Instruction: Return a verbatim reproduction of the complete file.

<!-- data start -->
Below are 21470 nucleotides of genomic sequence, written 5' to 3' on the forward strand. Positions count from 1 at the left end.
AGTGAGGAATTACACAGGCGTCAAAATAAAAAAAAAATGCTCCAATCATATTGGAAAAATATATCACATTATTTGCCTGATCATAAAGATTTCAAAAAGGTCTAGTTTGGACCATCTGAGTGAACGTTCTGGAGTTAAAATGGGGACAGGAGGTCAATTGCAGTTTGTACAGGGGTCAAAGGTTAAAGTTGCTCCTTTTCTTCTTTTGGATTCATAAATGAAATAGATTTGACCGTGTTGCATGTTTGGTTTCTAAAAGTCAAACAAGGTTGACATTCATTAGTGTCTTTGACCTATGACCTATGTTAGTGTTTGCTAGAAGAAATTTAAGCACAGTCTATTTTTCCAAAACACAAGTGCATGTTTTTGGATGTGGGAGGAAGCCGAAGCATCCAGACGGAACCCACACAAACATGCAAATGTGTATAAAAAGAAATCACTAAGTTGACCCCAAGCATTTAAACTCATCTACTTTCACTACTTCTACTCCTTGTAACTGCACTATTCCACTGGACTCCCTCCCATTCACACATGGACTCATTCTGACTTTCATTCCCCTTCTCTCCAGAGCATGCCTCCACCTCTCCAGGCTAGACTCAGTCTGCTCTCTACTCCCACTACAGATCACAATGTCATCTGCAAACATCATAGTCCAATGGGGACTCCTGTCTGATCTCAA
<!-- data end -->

Below are 21470 nucleotides of genomic sequence, written 5' to 3' on the forward strand. Positions count from 1 at the left end.
AGTGAGGAATTACACAGGCGTCAAAATAAAAAAAAAATGCTCCAATCATATTGGAAAAATATATCACATTATTTGCCTGATCATAAAGATTTCAAAAAGGTCTAGTTTGGACCATCTGAGTGAACGTTCTGGAGTTAAAATGGGGACAGGAGGTCAATTGCAGTTTGTACAGGGGTCAAAGGTTAAAGTTGCTCCTTTTCTTCTTTTGGATTCATAAATGAAATAGATTTGACCGTGTTGCATGTTTGGTTTCTAAAAGTCAAACAAGGTTGACATTCATTAGTGTCTTTGACCTATGACCTATGTTAGTGTTTGCTAGAAGAAATTTAAGCACAGTCTATTTTTCCAAAACACAAGTGCATGTTTTTGGATGTGGGAGGAAGCCGAAGCATCCAGACGGAACCCACACAAACATGCAAATGTGTATAAAAAGAAATCACTAAGTTGACCCCAAGCATTTAAACTCATCTACTTTCACTACTTCTACTCCTTGTAACTGCACTATTCCACTGGACTCCCTCCCATTCACACATGGACTCATTCTGACTTTCATTCCCCTTCTCTCCAGAGCATGCCTCCACCTCTCCAGGCTAGACTCAGTCTGCTCTCTACTCCCACTACAGATCACAATGTCATCTGCAAACATCATAGTCCAATGGGGACTCCTGTCTGATCTCAA